To understand all this, start with the group of rotational symmetries of the icosahedron. This is a 60-element subgroup of the rotation group SO(3), so it has a double cover, called the binary icosahedral group, consisting of 120 unit quaternions. With a suitable choice of coordinates, we can take these to be

\displaystyle{ \pm 1 , \quad \frac{\pm 1 \pm i \pm j \pm k}{2}, \quad \frac{\pm i \pm \phi j \pm \Phi k}{2} }

together with everything obtained from these by even permutations of 1, i, j, and k, where

\displaystyle{ \phi = \frac{\sqrt{5} - 1}{2}, \quad \Phi = \frac{\sqrt{5} + 1}{2} }

are the ‘little’ and ‘big’ golden ratios, respectively. These 120 unit quaternions are the vertices of a convex polytope in 4 dimensions. In fact this is a regular polytope, called the 600-cell since it has 600 regular tetrahedra as faces.

If we slice the 600-cell with halfway between two of its opposite vertices, we get an icosidodecahedron. This is easiest to see by intersecting the 600-cell with the space of purely imaginary quaternions

\{ ai + bj + ck : \; a,b,c \in \mathbb{R} \}

Of the 600-cell’s vertices, those that lie in this 3-dimensional space are

\pm i, \pm j, \pm k

which form the corners of an octahedron, and

\displaystyle{ \frac{\pm i \pm \phi j \pm \Phi k}{2} ,  \quad  \frac{\pm j \pm \phi k \pm \Phi i}{2} , \quad  \frac{\pm k \pm \phi i \pm \Phi j}{2}   }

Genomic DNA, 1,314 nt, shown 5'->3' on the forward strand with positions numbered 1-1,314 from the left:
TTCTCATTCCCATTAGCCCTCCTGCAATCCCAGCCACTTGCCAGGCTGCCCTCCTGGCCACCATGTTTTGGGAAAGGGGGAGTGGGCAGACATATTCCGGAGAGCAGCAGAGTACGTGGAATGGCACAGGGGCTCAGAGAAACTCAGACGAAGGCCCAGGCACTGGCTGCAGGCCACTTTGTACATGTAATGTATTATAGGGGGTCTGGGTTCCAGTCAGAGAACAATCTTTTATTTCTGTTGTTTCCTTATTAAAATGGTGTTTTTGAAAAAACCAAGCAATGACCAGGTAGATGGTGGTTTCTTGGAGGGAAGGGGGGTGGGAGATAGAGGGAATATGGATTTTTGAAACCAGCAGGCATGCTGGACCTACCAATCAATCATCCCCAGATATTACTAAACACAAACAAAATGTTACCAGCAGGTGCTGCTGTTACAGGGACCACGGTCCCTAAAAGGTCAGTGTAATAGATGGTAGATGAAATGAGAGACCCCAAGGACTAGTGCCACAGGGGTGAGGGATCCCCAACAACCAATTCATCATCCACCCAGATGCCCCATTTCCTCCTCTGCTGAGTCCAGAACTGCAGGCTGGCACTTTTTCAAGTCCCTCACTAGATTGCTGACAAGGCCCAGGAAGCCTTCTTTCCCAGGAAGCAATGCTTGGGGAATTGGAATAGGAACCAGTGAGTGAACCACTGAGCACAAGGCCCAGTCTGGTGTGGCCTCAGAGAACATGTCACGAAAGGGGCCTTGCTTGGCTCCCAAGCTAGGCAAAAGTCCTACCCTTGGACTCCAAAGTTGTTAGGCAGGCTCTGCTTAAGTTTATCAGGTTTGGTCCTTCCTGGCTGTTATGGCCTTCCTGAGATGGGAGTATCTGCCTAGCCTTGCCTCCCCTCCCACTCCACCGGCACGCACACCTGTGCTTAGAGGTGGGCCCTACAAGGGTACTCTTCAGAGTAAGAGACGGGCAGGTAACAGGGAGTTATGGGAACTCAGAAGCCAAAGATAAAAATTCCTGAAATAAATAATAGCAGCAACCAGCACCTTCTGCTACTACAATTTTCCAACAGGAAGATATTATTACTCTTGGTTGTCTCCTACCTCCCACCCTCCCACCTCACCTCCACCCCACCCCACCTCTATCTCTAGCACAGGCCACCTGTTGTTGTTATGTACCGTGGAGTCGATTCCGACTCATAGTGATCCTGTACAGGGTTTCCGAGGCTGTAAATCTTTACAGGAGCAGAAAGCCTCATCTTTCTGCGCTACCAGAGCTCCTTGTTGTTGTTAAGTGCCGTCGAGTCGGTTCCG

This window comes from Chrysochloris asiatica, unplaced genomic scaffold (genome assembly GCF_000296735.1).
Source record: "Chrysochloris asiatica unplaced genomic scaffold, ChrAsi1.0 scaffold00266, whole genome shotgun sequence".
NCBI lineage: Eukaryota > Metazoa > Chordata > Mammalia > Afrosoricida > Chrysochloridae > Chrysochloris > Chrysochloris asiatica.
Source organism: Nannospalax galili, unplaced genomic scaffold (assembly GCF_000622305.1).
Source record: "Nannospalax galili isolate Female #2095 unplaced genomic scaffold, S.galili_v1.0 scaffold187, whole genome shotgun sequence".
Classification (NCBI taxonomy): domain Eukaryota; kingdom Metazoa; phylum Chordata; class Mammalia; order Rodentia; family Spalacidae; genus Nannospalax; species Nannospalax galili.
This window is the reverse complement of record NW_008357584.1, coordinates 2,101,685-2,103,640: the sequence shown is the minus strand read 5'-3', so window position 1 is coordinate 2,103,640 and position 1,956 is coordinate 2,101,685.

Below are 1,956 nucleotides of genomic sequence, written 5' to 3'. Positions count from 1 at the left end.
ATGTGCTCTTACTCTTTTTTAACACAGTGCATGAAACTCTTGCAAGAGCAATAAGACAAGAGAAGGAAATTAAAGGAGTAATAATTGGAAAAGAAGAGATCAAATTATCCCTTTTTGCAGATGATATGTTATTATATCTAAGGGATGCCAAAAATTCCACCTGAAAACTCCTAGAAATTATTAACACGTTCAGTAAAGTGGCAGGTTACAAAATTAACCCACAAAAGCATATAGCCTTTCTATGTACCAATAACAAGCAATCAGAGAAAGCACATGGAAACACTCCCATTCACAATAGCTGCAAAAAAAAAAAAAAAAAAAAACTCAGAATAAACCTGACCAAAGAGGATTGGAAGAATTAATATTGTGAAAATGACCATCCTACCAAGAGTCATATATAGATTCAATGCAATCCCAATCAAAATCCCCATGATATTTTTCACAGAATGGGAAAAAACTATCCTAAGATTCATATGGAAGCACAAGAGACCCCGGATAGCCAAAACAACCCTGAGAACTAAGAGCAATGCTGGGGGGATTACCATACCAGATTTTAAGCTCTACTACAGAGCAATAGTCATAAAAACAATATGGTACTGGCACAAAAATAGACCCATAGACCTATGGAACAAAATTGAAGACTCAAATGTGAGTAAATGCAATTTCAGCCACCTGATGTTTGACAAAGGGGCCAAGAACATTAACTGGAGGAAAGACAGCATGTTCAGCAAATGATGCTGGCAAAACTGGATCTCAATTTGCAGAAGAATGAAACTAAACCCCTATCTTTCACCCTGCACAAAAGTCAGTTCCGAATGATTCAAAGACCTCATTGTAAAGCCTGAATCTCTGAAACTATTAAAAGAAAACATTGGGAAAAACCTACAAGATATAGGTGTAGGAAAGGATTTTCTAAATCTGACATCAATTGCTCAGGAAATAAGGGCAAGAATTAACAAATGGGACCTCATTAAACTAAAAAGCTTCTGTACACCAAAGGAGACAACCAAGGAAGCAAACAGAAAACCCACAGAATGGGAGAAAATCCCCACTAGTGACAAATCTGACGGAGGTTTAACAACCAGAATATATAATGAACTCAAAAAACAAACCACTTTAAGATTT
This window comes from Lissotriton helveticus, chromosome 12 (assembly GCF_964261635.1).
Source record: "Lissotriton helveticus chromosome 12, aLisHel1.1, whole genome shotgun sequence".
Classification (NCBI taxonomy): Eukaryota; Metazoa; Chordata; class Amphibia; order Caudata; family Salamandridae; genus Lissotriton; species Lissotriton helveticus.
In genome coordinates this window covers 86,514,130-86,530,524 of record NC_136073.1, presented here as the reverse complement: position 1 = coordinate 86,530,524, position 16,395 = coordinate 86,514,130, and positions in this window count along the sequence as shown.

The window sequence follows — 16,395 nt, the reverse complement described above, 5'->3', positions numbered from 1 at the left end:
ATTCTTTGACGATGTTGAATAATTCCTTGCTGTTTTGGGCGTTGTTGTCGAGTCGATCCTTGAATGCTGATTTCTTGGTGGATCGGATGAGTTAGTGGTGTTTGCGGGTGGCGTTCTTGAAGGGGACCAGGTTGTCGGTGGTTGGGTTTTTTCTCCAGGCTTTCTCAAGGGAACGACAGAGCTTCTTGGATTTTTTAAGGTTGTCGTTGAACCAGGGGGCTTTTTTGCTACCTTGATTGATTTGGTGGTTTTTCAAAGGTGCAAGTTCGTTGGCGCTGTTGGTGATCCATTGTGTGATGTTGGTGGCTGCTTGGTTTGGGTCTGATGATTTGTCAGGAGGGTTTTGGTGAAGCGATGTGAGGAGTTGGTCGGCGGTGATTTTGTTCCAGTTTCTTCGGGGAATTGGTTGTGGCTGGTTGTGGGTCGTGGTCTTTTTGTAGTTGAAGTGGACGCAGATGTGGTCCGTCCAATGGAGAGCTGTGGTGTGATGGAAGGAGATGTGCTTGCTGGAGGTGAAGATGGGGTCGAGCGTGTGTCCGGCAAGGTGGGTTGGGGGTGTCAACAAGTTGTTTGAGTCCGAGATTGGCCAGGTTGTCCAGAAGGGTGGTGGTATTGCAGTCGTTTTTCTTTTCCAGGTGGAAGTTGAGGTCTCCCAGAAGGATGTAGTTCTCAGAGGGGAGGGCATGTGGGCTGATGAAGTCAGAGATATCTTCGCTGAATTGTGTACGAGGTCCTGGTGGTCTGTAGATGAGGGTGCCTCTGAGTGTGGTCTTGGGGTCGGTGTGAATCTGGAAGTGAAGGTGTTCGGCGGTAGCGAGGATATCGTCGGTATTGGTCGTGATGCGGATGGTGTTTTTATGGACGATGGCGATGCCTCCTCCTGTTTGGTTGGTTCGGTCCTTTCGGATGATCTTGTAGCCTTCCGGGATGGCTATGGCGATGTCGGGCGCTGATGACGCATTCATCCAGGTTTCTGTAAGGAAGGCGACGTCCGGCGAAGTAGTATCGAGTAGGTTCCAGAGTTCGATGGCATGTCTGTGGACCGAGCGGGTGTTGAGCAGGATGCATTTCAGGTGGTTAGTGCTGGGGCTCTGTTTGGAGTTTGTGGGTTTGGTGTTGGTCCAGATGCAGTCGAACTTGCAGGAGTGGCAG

which form the corners of three ‘golden boxes’. A golden box is the 3d analogue of a golden rectangle: its three sides are in the proportions \phi, 1 and \Phi.

It is well-known that these points are the vertices of an icosidodecahedron. Here are the three golden boxes and octahedron inscribed in an icosidodecahedron, as drawn by Rahul Narain:

But we are not done with the binary icosahedral group—far from it!

Integer linear combinations of these 120 elements of the quaternions form a subring of the quaternions, which Conway and Sloane [CS] call the icosians. Since any icosian can be written as a + bi + cj + dk where the numbers a,b,c,d \in \mathbb{R} are of the form x + y \sqrt{5} with x,y rational, any icosian gives an 8-tuple of rational numbers. However, we do not get all 8-tuples of rationals this way, only those lying in a certain lattice in \mathbb{R}^8. And there is a way to think of this lattice as a rescaled copy of the famous E8 lattice! To do this, Conway and Sloane put a new norm on the icosians as follows. The usual quaternionic norm is